Question: Why was the doctrine of the Trinity not revealed as such in the O.T.?
1. It Was the Task of the O.T. revelation to fix firmly in the minds and hearts of the people of God the great fundamental truth of the unity of the Godhead—monotheism was not universal, rather polytheism was.
2. The time was not ripe (Gal. 4:4) until God’s redemptive purposes in Jesus Christ, until the fullness of time had come for God to send forth His Son unto redemption and His Spirit unto sanctification—The revelation in word awaits the revelation in fact (time, space, history).
3. The whole of the N.T. is evidence for the Trinity, for the N.T. is saturated with evidence of the Deity of Christ and the Divine personality of the Holy Spirit.
III. Specific Texts: The Gospels
A. Passages in which the three persons are brought together.
1. Lk. 1:35, cf. Mt. 1:18—Here the Holy Spirit is the active agent in the production of an effect which is also ascribed to the power of the Most High, and the child thus brought into the world is given the great designation of “Son of God.” In regards to the Mt. account note that twice in the text the Deity of the child is intimated (v. 21 and v. 23).
2. Mt. 3:16, 17; Mk. 1:10, 11; Lk. 3:21, 22; Jn. 1:32-34. The Spirit descends in visible form, the Father’s voice is heard and addressed to the Son.
3. The Teaching Ministry of Jesus.
a. His unique claims to Sonship—Mt. 11:27; 24:36; Mk. 13:32; Lk. 10:22.
b. Jesus is called the Son of God—Mt. 4:6; 8:29; 14:33; 27:40, 43, 54; Mk. 3:11; 15:39; Lk. 4:41; 22:70; Jn. 1:34,39; 9:35; 11:27.
c. Jesus knows the Father and the Father knows Him with perfect mutual knowledge. cf. Mt. 11:27; Lk. 10:22.
d. Jesus’ teaching about the Holy Spirit—comp. Mt. 12:28 with Lk. 11:20; Mk. 13:11; Lk. 12:8-12.
Note: It is in the discourses recorded in John, however, that Jesus most copiously refers to the unity of Himself, as the Son with the Father, and to the mission of the Spirit from Himself as the dispenser of the Divine activities. cf. Jn. 10:30; 17:11, 21, 22, 25; 14:9; 15:21. His oneness with the Father is explicitly stated along with His eternity in Jn. 8:58; 17:5,18; 6:62. In accordance with the underlying significance of the idea of Sonship in Semitic speech, the natural implication is that whatever the Father is, the Son is also, and the Jews clearly understood this. cf. Jn. 10:33 and 5:16-18. Jesus being equal, or, rather, identical, with God was His teaching.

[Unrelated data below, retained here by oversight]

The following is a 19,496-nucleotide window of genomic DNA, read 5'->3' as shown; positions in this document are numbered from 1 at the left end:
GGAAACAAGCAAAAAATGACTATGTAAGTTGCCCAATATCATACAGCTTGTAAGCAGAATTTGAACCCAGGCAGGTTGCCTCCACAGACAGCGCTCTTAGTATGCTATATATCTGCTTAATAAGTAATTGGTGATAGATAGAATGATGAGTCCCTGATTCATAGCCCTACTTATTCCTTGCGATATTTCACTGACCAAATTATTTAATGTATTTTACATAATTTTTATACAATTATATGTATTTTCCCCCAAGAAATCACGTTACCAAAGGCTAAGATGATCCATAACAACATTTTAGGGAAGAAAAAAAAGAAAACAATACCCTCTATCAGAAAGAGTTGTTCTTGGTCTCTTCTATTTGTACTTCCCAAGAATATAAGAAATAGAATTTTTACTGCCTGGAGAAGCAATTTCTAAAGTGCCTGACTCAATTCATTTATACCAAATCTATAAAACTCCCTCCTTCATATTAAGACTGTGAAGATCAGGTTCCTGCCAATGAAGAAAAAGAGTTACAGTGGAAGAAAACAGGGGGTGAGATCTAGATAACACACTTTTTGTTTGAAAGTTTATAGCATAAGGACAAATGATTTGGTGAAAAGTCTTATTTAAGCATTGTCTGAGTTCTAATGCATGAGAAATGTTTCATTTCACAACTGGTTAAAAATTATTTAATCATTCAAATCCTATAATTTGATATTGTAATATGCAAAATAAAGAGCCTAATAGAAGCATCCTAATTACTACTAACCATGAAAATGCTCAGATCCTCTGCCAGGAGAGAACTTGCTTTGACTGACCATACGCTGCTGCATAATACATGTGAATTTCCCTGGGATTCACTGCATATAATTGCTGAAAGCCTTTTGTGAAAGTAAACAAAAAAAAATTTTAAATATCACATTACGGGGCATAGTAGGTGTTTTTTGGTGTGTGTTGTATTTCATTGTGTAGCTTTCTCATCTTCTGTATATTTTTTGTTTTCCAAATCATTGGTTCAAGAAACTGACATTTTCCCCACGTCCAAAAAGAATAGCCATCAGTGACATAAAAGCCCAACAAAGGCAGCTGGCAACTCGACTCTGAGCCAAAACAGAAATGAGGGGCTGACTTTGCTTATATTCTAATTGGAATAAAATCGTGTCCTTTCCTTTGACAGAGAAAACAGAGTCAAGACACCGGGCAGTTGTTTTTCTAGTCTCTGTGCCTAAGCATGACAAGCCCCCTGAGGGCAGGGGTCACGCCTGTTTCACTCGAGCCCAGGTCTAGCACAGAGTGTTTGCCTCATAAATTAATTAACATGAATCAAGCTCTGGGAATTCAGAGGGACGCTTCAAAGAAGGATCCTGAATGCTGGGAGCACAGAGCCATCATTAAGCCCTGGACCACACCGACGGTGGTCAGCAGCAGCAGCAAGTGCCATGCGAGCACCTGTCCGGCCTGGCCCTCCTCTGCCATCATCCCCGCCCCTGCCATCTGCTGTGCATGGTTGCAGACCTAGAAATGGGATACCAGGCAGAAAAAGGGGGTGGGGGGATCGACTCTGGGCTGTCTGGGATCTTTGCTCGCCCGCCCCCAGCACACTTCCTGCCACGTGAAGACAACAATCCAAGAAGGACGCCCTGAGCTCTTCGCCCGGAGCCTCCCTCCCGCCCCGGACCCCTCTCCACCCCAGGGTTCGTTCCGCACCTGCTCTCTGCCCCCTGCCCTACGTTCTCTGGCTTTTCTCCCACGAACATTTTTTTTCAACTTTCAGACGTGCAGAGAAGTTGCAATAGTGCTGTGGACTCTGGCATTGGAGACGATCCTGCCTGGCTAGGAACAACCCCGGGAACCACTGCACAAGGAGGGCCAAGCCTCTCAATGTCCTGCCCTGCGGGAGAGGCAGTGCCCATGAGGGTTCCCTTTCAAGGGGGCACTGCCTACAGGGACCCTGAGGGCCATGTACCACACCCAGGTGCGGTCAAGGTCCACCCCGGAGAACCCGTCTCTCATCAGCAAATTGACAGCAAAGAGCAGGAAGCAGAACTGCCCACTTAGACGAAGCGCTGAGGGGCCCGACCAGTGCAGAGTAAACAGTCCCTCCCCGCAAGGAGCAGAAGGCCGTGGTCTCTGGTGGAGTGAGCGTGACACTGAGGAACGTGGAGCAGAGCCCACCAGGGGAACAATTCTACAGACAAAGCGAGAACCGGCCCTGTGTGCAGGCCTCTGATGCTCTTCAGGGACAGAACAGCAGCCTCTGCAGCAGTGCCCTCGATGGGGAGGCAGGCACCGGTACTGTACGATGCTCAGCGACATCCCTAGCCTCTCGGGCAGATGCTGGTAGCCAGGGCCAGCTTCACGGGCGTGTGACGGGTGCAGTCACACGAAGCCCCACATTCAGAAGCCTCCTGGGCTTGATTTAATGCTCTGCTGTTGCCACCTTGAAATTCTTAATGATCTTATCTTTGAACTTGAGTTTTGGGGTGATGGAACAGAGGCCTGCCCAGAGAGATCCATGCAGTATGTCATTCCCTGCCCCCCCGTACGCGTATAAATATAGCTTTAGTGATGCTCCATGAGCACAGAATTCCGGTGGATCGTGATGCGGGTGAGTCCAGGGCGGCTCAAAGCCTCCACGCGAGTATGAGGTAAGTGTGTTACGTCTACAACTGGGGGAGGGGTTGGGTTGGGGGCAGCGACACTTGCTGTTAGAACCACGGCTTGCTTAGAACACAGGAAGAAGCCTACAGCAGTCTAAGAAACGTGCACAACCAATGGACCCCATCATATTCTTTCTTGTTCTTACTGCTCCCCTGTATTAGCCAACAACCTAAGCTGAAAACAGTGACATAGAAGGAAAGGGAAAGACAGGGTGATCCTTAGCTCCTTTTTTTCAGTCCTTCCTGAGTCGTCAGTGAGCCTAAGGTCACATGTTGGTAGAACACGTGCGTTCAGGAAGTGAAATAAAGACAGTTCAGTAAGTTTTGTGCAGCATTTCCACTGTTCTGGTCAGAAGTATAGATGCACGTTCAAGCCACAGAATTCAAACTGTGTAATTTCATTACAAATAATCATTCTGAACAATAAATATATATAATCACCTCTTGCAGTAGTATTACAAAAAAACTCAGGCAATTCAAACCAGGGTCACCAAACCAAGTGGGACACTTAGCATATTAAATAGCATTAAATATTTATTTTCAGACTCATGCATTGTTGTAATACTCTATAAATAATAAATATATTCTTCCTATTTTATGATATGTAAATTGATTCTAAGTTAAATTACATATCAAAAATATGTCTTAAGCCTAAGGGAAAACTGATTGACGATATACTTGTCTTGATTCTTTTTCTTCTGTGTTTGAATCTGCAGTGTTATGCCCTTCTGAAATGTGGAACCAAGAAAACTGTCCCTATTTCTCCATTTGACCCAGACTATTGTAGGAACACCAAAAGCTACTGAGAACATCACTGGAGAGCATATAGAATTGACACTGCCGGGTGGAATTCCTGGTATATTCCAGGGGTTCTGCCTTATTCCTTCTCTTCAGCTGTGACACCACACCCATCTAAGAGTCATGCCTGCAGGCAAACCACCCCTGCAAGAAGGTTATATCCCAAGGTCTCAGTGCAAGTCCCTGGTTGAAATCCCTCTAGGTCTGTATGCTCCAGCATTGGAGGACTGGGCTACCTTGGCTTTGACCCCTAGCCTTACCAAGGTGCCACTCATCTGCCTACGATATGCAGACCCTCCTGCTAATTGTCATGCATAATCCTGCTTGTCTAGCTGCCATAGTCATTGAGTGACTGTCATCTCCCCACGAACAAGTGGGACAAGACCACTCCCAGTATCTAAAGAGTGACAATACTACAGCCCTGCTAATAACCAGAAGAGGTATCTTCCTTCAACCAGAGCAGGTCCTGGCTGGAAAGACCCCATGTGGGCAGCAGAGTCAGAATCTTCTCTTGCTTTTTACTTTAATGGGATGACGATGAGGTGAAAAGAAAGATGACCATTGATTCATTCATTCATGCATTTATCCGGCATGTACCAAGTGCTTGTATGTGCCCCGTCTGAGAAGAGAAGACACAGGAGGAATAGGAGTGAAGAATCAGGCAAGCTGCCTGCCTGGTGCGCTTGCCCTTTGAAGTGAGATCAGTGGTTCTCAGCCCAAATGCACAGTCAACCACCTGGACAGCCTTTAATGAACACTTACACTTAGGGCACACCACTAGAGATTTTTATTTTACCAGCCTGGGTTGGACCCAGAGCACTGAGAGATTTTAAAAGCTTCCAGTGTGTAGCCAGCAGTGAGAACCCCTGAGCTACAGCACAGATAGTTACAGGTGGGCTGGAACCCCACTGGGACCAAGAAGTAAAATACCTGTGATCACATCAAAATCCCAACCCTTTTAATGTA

Question: How is this so with Jesus being in the world? Jesus said he came forth, EXLTHON, not merely from the presence of God (The Greek preposition APO—Jn. 16:30; 13:3), but from out of God Himself (The Greek preposition EK—Jn. 8:42; 16:28). Jesus continually represents Himself as, on the one hand, sent by God, and as, on the other hand, having come forth from the Father. cf. Jn. 8:42; 10:36; 17:3. Jesus, likewise stressed the interrelationship of the Spirit to the Father and the Son (Jn. 14:16-26). It would be impossible to speak more distinctly of three who were yet one, and yet, the oneness of these three is so kept in sight that the coming of this “another advocate” is spoken of without embarrassment as the coming of the Son Himself (v. 18,19)—cf. also v. 20,21—and indeed as the coming of the Father and the Son (v. 23). Comp. also Jn. 16:5ff.
e. The Significance of Matt. 28:19—Note the way in which this text is worded—it does not say “in the names (plural) of the Father and of the Son and of the Holy Spirit”, nor does it say “in the name of the Father, and in the name of the Son, and in the name of the Holy Spirit” (as if we had to deal with three separate Beings), nor does it say “in the name of the Father, Son and Holy Spirit” (might be taken as merely three designations of a single person)—it rather asserts the unity of the three by combining them all within the bounds of the single Name, and throws up into emphasis the distinctiveness of each by introducing them in turn with the repeated article: “ In the name of the Father, and of the Son, and of the Holy Spirit.”